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angel 02Matthew didn’t identify him – just “an angel.”

Matthew said that this angel rolled back the mill-stone door of the tomb of Jesus and was sitting on it when the two Mary’s arrived.  Luke said that Joanna was there too.  They came expecting to have the awful task of putting aromatic spices on a body already beginning to decay – a measure of the love that they had for this dead one.

The Roman guards that were supposed to be guarding the door of the tomb were dumbstruck by the angel’s presence.  Who wouldn’t be?  A giant mill stone moved about like a marble.  An angel sitting on the door like he was taking a coffee break.  The people who were supposed to insure against anything fishy were lying in a stupporous heap against the tomb.

The women, though frightened, did not faint like the guards.  Women are often emotionally stronger than men.  But, then again, finding an empty tomb was probably not anymore surprising than dozens of other things during the three years of  being with Jesus.  I can imagine them saying through tears, “What’s next?  First the crucifixion, now this.”

Matthew didn’t identify the angel, but I wonder if he was Gabriel.  Why not?  Gabriel was the angel that delivered the “Hey, you’re pregnant” news to Mary 33 years earlier.  If it was Gabriel I wonder if he was peering over the balcony of heaven into what was happening on the earthen floor below.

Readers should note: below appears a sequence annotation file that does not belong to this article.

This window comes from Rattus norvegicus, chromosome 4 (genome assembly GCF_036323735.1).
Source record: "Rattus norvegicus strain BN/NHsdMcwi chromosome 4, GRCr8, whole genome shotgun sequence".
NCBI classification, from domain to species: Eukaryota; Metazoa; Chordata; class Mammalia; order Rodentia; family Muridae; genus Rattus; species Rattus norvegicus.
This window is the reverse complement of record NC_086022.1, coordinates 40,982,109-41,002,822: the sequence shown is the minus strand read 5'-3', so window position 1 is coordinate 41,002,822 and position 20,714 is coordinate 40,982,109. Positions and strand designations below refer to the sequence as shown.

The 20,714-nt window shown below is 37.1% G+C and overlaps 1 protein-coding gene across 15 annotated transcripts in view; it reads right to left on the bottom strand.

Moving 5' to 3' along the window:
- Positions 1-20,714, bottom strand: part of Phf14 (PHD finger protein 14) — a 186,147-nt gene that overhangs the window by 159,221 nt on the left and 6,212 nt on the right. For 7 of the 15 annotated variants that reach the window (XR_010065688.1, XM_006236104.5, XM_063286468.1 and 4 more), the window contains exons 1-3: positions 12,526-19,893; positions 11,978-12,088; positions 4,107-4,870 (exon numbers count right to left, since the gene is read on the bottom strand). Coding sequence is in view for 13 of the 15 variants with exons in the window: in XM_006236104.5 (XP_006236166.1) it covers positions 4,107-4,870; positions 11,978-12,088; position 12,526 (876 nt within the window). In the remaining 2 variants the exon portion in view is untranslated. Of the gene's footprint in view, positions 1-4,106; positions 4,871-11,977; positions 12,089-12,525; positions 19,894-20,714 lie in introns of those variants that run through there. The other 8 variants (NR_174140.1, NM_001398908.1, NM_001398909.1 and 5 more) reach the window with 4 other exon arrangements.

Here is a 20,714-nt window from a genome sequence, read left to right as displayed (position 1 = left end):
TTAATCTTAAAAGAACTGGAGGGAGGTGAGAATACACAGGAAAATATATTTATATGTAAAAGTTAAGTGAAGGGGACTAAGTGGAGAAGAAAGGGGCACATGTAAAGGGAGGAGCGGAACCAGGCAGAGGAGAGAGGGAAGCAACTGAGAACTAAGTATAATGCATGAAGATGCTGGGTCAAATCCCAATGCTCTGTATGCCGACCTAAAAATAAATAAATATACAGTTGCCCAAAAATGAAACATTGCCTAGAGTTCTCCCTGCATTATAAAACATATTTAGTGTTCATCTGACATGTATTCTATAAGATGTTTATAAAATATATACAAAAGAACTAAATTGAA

What a ride it would have been for him.  Watching Divinity as he took up residence in humanity, became vulnerable to every human danger, and eventually became the victim of human rage.  Gabriel had to watch it all unfold; he had no prior knowledge or insight to be able to interpret what he was seeing from heaven.  I can imagine him thinking that God’s plan had failed.

But on Sunday morning God told Gabriel that it was time to open the tomb.  “Three days is enough.”  Can’t you see it?  Gabriel stumbling toward the door of heaven, mismatched socks, feathers out-of-place, breathless to get to the tomb to make his announcement.

And what a grand thing it was to have that privilege.  “The tomb is empty, and the one you’re looking forward is in Galilee now.  Go there.”

It’s still a privilege to make that announcement.  “The tomb is empty.”

 

 

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